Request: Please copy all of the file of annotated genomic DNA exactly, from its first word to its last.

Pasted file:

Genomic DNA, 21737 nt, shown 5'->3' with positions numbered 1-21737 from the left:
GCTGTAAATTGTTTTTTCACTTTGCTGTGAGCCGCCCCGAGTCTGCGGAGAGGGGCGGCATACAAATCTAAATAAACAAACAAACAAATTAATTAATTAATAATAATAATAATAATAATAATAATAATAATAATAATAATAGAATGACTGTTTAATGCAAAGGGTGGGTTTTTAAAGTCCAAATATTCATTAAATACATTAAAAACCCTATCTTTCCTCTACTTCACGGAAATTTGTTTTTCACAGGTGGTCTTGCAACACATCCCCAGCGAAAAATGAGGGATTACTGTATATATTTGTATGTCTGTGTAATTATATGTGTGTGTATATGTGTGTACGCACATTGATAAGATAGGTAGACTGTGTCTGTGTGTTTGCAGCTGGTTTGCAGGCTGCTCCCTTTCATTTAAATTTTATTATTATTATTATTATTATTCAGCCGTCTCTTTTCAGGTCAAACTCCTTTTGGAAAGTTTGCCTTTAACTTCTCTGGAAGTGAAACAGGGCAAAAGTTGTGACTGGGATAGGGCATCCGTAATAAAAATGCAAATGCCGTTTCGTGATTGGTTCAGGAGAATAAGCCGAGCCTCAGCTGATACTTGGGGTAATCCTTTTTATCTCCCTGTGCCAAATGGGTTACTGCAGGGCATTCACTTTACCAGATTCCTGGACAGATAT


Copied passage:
Genomic DNA, 21737 nt, shown 5'->3' with positions numbered 1-21737 from the left:
GCTGTAAATTGTTTTTTCACTTTGCTGTGAGCCGCCCCGAGTCTGCGGAGAGGGGCGGCATACAAATCTAAATAAACAAACAAACAAATTAATTAATTAATAATAATAATAATAATAATAATAATAATAATAATAATAATAGAATGACTGTTTAATGCAAAGGGTGGGTTTTTAAAGTCCAAATATTCATTAAATACATTAAAAACCCTATCTTTCCTCTACTTCACGGAAATTTGTTTTTCACAGGTGGTCTTGCAACACATCCCCAGCGAAAAATGAGGGATTACTGTATATATTTGTATGTCTGTGTAATTATATGTGTGTGTATATGTGTGTACGCACATTGATAAGATAGGTAGACTGTGTCTGTGTGTTTGCAGCTGGTTTGCAGGCTGCTCCCTTTCATTTAAATTTTATTATTATTATTATTATTATTCAGCCGTCTCTTTTCAGGTCAAACTCCTTTTGGAAAGTTTGCCTTTAACTTCTCTGGAAGTGAAACAGGGCAAAAGTTGTGACTGGGATAGGGCATCCGTAATAAAAATGCAAATGCCGTTTCGTGATTGGTTCAGGAGAATAAGCCGAGCCTCAGCTGATACTTGGGGTAATCCTTTTTATCTCCCTGTGCCAAATGGGTTACTGCAGGGCATTCACTTTACCAGATTCCTGGACAGATAT